Foto Bax Lindhardt

Two ERC Starting Grants for young researchers

onsdag 12 jan 22

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Sophie Beeren
Lektor
DTU Kemi
45 25 21 23

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Andrea Crovetto
Assistant Professor
DTU Nanolab
Two young DTU researchers have each won an ERC Starting Grant for independent basic research of EUR 1.5 million or just over DKK 11 million.

After this news item was published, one more DTU researcher received an ERC Starting Grant. Associate Professor Luca Laraia from DTU Chemistry received a grant, which will be used to better understand cholesterol transport proteins' importance in relation to health and disease.

Starting Grants from the European Research Council (ERC) are awarded to talented young researchers. According to the ERC, inventiveness, a willingness to take risks, and ground-breaking research ideas are vital in receiving funding.

With the grants, the researchers can build their own research teams and—together with a group of postdocs and PhD students—go on to create ground-breaking research results.

Seven early-career scientists based in Denmark won European Research Council (ERC) Starting Grants this year. In total, 397 young researchers across Europe have won Starting Grants, and the total investment from the ERC is 619 million euros.

The two researchers from DTU are Sophie Beeren and Andrea Crovetto.

Sophie Beeren is an associate professor at DTU Chemistry.

Her project – ENZYME-DCC - will explore a conceptually new approach to using enzymes for chemical synthesis that combines tools and concepts from synthetic chemistry with enzymology. In this new methodology, enzymes catalyze reversible reactions and generate complex dynamic mixtures of interconverting products. So-called template molecules are then added to recognize and select desired products from the mixtures.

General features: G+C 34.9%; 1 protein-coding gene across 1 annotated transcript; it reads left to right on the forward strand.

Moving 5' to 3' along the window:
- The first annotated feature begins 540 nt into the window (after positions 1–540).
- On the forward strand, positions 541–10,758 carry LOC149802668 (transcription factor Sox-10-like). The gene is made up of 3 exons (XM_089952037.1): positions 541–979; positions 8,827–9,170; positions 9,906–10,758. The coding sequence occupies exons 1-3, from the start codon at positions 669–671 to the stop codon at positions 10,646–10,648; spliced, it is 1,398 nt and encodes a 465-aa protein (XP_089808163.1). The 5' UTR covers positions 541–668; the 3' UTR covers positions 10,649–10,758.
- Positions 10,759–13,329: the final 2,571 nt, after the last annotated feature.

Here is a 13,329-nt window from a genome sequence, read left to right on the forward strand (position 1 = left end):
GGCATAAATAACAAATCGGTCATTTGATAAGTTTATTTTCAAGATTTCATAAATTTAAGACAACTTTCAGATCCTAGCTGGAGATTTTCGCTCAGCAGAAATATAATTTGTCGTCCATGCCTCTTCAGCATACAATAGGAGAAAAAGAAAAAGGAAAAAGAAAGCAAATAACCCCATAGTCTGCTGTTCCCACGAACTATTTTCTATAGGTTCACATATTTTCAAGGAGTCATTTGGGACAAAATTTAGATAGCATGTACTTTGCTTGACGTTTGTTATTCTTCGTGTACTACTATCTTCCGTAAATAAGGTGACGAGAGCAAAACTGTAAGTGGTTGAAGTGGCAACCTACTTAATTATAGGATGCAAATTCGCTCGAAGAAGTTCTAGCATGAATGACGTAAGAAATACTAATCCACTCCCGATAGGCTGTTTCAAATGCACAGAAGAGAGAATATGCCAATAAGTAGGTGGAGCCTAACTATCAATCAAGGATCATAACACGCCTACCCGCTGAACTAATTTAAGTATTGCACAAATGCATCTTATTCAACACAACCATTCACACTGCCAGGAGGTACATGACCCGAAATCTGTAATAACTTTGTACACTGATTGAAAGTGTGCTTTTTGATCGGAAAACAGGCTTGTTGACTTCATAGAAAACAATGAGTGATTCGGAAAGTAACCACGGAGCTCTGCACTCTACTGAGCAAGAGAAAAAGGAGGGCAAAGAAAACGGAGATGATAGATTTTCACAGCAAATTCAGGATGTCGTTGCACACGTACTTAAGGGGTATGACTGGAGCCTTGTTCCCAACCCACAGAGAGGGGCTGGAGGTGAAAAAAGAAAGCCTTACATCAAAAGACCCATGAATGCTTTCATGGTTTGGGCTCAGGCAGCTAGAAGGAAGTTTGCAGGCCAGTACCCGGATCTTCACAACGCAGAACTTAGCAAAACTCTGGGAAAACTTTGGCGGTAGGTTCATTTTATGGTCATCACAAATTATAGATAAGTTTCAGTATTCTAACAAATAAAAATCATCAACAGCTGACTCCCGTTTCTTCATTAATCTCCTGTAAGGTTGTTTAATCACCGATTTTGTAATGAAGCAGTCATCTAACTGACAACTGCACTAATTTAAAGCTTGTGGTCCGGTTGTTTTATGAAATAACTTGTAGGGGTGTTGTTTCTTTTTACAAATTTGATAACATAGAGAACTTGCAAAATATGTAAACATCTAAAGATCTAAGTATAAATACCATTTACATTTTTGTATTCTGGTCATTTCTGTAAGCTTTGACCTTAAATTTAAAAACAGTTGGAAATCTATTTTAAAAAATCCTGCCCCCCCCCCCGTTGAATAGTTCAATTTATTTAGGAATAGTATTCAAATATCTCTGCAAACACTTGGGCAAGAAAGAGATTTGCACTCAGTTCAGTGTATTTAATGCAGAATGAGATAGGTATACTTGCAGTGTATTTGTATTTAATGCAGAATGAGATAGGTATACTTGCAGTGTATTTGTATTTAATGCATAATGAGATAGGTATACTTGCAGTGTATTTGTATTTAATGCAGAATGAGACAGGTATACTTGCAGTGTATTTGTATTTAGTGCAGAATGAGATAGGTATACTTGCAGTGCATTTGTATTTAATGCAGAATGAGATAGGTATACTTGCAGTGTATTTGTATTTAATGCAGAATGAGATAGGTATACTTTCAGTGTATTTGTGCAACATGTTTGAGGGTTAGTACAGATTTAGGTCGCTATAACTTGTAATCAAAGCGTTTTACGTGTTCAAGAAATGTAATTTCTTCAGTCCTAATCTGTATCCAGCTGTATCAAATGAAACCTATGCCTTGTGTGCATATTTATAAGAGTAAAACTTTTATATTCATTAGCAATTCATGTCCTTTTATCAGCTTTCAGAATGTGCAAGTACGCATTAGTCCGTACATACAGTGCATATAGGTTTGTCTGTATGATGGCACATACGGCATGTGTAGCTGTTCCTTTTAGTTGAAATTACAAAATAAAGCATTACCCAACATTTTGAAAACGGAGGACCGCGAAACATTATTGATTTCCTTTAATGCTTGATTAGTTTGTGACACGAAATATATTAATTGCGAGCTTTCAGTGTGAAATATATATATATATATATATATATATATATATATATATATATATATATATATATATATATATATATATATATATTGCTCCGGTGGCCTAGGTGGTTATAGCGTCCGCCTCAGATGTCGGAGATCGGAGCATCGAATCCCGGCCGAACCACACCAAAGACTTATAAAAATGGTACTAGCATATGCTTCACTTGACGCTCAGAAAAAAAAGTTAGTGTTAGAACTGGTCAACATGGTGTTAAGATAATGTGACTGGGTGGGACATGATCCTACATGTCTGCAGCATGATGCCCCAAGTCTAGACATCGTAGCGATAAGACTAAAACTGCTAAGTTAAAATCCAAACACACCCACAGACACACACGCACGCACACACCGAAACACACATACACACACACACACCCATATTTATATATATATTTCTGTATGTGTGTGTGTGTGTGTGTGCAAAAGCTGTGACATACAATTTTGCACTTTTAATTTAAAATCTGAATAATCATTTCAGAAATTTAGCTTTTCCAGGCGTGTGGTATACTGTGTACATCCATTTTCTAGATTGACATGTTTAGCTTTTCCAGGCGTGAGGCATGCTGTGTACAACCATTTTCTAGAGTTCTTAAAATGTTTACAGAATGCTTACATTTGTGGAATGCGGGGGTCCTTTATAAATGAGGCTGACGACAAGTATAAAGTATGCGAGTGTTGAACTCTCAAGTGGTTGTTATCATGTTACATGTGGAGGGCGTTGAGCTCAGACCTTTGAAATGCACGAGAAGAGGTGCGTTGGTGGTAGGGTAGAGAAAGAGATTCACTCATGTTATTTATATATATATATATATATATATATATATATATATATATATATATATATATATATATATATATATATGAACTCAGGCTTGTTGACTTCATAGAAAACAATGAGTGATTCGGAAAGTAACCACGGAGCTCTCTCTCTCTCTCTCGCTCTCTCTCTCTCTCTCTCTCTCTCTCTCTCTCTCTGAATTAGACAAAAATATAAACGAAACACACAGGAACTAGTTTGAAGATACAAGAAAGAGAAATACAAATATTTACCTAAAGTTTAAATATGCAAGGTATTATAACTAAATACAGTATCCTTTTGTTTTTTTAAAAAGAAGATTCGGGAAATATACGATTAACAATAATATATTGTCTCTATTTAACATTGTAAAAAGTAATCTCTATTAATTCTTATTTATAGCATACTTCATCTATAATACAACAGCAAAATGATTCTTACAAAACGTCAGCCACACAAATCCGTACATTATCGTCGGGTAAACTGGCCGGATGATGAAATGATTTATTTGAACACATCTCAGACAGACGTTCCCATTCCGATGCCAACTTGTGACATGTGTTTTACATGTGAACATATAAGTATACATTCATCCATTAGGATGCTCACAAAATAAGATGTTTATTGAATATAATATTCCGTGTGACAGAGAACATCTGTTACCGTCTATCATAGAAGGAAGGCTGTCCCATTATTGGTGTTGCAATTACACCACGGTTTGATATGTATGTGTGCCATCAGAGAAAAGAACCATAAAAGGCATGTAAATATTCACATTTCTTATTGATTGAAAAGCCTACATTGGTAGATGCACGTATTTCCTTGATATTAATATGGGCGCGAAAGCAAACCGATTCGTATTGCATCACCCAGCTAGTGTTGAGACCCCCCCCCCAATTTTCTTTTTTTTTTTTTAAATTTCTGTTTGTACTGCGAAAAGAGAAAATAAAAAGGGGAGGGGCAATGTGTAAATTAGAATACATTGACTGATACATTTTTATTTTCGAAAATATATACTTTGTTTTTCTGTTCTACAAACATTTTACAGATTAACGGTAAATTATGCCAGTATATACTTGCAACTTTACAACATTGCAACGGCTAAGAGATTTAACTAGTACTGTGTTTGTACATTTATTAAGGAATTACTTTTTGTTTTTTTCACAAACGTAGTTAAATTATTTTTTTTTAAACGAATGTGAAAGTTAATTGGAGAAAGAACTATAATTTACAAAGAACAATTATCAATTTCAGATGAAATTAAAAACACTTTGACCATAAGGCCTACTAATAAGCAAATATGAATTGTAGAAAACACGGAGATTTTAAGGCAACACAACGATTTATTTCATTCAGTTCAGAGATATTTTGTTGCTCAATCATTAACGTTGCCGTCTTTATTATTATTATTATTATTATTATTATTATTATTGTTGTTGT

In nature, biomolecular templates define the outcomes of enzymatic reactions in some of the most fundamental biological processes, such as DNA replication, transcription and translation.

This project investigates the possibility of using synthetic (artificial) templates to direct enzymatic reactions and access different products to what is formed in nature.

Read more about Sophie Beeren’s research.

Andrea Crovetto is currently a Marie Curie fellow at Helmholtz-Zentrum Berlin in Germany and National Renewable Energy Laboratory (NREL) in the US. Come April, Andrea Crovetto will move to DTU Nanolab.

In his project – IDOL - Andrea Crovetto will tackle the fundamental question: Where can we find a material with precisely the desired functionality from the vast pool of more than a trillion possible materials? 

The central tool to attack the question will be an on-demand experimental database of material properties. The database will be loaded with  high-throughput combinatorial experiments designed and interpreted by a mix of human and artificial intelligence.

The insights generated by this project will lead to the development and testing of a new solar cell material containing sulfur and phosphorus. This material could overcome some issues relating to the current generation of solar cells.

Read more about Andrea Crovetto’s research.

Aboout ERC Starting Grant

ERC Starting Grants are designed to support excellent Principal Investigators at the career stage at which they are starting their own independent research team or programme.

  • Applicant Principal Investigators must demonstrate the ground-breaking nature, ambition and feasibility of their scientific proposal.
  • Starting Grants may be awarded up to a maximum of EUR 1.500.000 for a period of 5 years.
  • However, up to an additional EUR 500 000 can be requested in the proposal to cover (a) eligible "start-up" costs for Principal Investigators moving to the EU or an Associated Country from elsewhere as a consequence of receiving the ERC grant and/or (b) the purchase of major equipment and/or (c) access to large facilities.
  • The Principal Investigator shall have been awarded their first PhD at least 2 and up to 7 years prior to 1 January 2019.
  • A competitive Starting Grant Principal Investigator must have already shown the potential for research independence and evidence of maturity, for example by having produced at least one important publication as main author or without the participation of their PhD supervisor.
  • Applicant Principal Investigators should also be able to demonstrate a promising track record of early achievements appropriate to their research field and career stage, including significant publications (as main author) in major international peer-reviewed multidisciplinary scientific journals, or in the leading international peer-reviewed journals of their respective field. They may also demonstrate a record of invited presentations in well-established international conferences, granted patents, awards, prizes etc.

Source: European Commission.